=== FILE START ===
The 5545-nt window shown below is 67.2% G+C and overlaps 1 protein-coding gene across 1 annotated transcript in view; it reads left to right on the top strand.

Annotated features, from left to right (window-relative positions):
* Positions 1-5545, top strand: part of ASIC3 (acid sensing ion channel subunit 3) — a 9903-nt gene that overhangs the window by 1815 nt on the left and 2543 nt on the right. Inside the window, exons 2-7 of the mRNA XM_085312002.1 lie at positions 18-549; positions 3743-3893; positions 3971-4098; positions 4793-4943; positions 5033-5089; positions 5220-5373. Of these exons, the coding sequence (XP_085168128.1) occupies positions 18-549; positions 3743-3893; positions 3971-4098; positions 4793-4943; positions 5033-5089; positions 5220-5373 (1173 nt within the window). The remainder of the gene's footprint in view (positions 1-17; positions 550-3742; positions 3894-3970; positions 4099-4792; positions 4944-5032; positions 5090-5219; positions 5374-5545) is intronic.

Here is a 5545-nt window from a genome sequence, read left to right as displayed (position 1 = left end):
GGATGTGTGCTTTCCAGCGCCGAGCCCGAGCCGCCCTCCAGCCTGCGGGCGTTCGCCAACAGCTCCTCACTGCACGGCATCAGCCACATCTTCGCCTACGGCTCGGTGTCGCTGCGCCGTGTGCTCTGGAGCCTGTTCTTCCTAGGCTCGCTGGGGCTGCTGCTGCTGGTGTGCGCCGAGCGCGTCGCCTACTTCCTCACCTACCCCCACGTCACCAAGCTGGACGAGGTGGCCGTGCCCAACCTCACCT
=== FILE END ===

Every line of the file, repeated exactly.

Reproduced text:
The 5545-nt window shown below is 67.2% G+C and overlaps 1 protein-coding gene across 1 annotated transcript in view; it reads left to right on the top strand.

Annotated features, from left to right (window-relative positions):
* Positions 1-5545, top strand: part of ASIC3 (acid sensing ion channel subunit 3) — a 9903-nt gene that overhangs the window by 1815 nt on the left and 2543 nt on the right. Inside the window, exons 2-7 of the mRNA XM_085312002.1 lie at positions 18-549; positions 3743-3893; positions 3971-4098; positions 4793-4943; positions 5033-5089; positions 5220-5373. Of these exons, the coding sequence (XP_085168128.1) occupies positions 18-549; positions 3743-3893; positions 3971-4098; positions 4793-4943; positions 5033-5089; positions 5220-5373 (1173 nt within the window). The remainder of the gene's footprint in view (positions 1-17; positions 550-3742; positions 3894-3970; positions 4099-4792; positions 4944-5032; positions 5090-5219; positions 5374-5545) is intronic.

Here is a 5545-nt window from a genome sequence, read left to right as displayed (position 1 = left end):
GGATGTGTGCTTTCCAGCGCCGAGCCCGAGCCGCCCTCCAGCCTGCGGGCGTTCGCCAACAGCTCCTCACTGCACGGCATCAGCCACATCTTCGCCTACGGCTCGGTGTCGCTGCGCCGTGTGCTCTGGAGCCTGTTCTTCCTAGGCTCGCTGGGGCTGCTGCTGCTGGTGTGCGCCGAGCGCGTCGCCTACTTCCTCACCTACCCCCACGTCACCAAGCTGGACGAGGTGGCCGTGCCCAACCTCACCT